Why You Should Wake Up Early On Sundays

What would make you wake up early on a Sunday morning? A breathtaking sunrise? Prospects of a lively brunch? Freshly farmed, wholesome fruits and veggies? A new season of your favorite Netflix series? 

Wait…back up.

Fruits and vegetables?

Farmer’s markets have comfortably made their way into mainstream consumer culture and though they come with their own stereotypes (hippies and hipsters, temperamental environmentalists, #farmtotable), they are important organizations that offer a chance for buyers like us to come face-to-face with the people who grow our food and have life-changing encounters through these meetings. 

Don’t believe me? All right, then come along for a virtual visit of a Sunday Farmer’s Market at the United Nations University in Tokyo!

We begin our adventure with a train ride, armed with eco-friendly fabric shopping bags and a non-disposable water bottle (hey, you have to get into the mood). It promises to be a hot, sunny day as you drift out of the B2 exit of Omotesando station and take a walk down the strangely calm main road. You consider pulling out your map to make sure you’re in the right place, but decide against it; it seems safer to just follow the loose groups of people all carrying cloth bags and heading with a sense of purpose towards the same destination. Sure enough, your hunch is right! You see the familiar white tents rising up to meet you and the time is 11 AM. You’ve made made good time…for a newcomer. 

Weaving your way through the crowds and enjoying the shade, you nod your admiration at crisp green salad leaves, shimmering yellow lemons, flushed apples and ripe avocados. Just as you consider buying a cold pressed juice from a nearby stand to quench your thirst, a smiling man comes forward to offer you a small cup of chilled Italian coffee. Grateful but surprised, you give it a taste and immediately find yourself more awake and refreshed than you ever imagined yourself being on a weekend morning.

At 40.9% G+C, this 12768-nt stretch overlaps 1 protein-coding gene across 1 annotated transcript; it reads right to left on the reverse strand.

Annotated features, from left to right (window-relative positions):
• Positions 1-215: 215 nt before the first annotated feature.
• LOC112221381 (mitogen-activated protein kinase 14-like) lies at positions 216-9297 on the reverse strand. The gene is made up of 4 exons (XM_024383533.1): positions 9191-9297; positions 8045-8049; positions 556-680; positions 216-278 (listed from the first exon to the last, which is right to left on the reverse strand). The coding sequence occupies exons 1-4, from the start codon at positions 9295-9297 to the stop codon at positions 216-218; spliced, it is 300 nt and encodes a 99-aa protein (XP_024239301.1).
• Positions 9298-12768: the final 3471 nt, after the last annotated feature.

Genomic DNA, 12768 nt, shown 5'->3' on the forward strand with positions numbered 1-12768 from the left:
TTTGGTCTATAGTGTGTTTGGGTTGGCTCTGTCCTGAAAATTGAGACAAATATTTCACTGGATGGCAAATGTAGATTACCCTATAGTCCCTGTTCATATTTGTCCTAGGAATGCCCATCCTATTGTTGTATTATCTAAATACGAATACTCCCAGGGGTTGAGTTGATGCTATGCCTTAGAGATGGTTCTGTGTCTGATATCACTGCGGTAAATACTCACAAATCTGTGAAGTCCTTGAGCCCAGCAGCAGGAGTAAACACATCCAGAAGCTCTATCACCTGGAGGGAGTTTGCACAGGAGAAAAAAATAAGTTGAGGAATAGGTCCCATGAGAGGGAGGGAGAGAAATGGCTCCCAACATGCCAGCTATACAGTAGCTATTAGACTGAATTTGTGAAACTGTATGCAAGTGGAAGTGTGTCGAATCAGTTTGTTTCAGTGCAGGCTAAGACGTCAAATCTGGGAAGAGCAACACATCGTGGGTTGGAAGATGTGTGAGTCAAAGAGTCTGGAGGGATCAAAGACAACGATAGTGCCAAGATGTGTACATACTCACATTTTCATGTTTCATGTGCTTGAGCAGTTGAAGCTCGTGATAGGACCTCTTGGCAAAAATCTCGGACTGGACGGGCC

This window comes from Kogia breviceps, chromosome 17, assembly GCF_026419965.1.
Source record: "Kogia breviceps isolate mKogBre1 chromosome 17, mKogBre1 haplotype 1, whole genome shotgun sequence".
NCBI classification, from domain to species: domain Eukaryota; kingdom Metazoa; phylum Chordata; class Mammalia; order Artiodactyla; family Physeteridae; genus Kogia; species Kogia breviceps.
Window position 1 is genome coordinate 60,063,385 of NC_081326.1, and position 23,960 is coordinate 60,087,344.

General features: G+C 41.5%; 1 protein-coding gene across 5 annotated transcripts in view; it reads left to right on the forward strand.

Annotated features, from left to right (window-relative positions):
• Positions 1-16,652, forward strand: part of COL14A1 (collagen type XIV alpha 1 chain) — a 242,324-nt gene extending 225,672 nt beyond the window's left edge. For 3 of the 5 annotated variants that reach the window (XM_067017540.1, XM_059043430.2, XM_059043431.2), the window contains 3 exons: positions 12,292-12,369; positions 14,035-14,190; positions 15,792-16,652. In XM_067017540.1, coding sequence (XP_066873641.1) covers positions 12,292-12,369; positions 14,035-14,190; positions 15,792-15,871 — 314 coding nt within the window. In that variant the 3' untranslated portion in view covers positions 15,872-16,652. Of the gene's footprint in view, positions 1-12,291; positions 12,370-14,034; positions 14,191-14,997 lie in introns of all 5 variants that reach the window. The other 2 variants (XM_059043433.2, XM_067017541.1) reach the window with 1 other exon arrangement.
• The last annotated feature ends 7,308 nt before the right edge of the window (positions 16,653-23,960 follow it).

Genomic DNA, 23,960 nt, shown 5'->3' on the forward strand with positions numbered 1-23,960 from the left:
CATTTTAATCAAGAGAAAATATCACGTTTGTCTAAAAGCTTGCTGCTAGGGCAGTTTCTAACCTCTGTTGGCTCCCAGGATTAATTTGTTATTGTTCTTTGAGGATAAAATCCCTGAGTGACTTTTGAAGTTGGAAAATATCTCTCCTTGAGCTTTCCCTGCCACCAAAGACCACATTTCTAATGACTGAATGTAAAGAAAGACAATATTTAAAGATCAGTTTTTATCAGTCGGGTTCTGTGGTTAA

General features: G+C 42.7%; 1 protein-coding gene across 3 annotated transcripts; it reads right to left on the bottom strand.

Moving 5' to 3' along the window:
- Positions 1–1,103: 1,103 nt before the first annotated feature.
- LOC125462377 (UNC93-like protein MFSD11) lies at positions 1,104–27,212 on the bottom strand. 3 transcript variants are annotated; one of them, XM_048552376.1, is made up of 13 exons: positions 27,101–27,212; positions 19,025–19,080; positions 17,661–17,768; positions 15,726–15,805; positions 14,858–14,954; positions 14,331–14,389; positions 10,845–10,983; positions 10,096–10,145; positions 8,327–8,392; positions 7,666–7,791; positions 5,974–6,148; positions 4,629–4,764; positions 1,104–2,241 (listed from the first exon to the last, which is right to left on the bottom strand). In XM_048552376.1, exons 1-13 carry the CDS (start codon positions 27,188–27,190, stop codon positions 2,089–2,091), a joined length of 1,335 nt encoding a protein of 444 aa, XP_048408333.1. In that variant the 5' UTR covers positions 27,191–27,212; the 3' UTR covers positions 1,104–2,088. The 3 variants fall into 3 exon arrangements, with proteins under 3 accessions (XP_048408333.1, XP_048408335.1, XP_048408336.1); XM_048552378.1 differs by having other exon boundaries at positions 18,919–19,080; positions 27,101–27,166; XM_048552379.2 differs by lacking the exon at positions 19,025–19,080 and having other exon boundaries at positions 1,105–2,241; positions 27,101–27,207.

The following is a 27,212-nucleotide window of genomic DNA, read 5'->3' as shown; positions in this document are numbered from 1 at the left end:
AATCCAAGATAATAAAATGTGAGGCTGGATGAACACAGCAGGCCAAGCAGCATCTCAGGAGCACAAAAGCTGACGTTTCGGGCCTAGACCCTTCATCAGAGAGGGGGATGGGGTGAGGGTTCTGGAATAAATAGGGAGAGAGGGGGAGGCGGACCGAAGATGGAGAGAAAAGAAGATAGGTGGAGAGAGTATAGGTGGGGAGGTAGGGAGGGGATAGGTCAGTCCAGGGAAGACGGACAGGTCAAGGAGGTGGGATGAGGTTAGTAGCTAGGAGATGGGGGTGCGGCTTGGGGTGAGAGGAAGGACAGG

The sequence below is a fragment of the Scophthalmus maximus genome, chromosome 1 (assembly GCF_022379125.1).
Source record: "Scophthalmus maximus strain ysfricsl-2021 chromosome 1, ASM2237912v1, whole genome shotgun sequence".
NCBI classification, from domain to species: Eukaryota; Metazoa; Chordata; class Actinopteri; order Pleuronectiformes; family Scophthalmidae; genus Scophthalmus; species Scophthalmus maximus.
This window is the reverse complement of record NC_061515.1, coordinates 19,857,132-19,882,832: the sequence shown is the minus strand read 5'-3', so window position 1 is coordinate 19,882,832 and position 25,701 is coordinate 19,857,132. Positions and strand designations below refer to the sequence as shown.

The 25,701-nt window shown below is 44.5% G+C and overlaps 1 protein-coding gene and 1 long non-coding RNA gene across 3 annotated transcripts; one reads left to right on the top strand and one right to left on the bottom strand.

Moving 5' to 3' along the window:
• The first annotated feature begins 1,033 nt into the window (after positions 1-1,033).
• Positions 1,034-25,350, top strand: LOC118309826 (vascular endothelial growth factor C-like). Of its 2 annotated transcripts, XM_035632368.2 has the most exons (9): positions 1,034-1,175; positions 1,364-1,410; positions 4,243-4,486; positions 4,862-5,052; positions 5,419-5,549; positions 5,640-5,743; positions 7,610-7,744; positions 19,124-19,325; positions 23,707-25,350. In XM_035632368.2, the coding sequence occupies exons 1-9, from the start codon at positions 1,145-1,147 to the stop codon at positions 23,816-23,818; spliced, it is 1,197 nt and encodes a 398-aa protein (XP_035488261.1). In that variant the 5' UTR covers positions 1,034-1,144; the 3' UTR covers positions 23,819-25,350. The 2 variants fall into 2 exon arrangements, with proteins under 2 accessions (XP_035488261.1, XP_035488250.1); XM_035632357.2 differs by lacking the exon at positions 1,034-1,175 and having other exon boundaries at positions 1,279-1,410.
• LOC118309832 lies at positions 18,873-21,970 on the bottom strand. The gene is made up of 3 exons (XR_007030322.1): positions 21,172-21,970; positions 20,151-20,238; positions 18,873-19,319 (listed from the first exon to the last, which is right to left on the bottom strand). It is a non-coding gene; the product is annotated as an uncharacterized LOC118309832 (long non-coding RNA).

“Take a look at our other coffees as well,” the man encourages you and you have to; the display is just too enticing. You ask if you can snap a quick photo. 

“Of course!” he says and stands to the side so you can get a clear view, “and put it up on Instagram too, please!”

This happens many more times through the course your visit and soon, you lose track of all the free samples you've been offered. 

You continue your journey and try everything from moringa juice and green tea to ginger lemon juice and fruit infused water. Maybe even give in and buy a package or two, to recreate the magic at home. Then, you decide that you’re hungry. You take a brief break from your wandering and go to explore the food trucks and stalls that have taken residence all around the grounds of the United Nations University building. There are salads, burritos, takoyaki, soba, kebabs and more and the options seem endless. 

After lunch, you return to look over other stalls. A woman offers you Japanese-style homemade peanut butter, a farmer insists that the shop’s juicy Ibaraki carrots are excellent for fried rice, another makes you try about ten different types of flavored honey and two eager young women give you a lecture on the health benefits of black garlic (along with free samples, of course)! There are smiles and warm welcomes wherever you go.

By now, the more famous items have started to sell out and you realize that you need to come earlier to claim your share of the popular favorites. Children chase each around the stalls and adults enjoy their leisure. You come across dog soap, lavender jelly and artistically arrayed pickles. 

Finally, it’s slowly time to make your way back home (hopefully with a full shopping bag). You reflect that the prices were on the higher side, as is usually the case with farmer’s market and organic goods. Even so, the numerous free samples and whimsical conversations you had with these hardworking, friendly people made for a truly rewarding experience. You have enough ingredients now to whip yourself a fresh, farm-style meal in the next day or two and relieve these memories once more. 

Walking back to the train station, you wonder what’s the huge deal about farmer’s markets, really. Why do people go completely gaga over them? What are they truly searching for? 

As you ponder these questions and keep on strolling, the family-run coffeehouses, organic grocery stores, and home-style bakeries turn back into franchise cafes, cloned supermarkets, and ultra-cheap drugstores.

You have your answer.

With luck, you too will be setting your alarm for Sunday mornings soon, as you start out on your own search for that extra taste of life. 

 

For more information about the UNU Farmer's Market, look here and here.

*all rights for the photos reserved by the author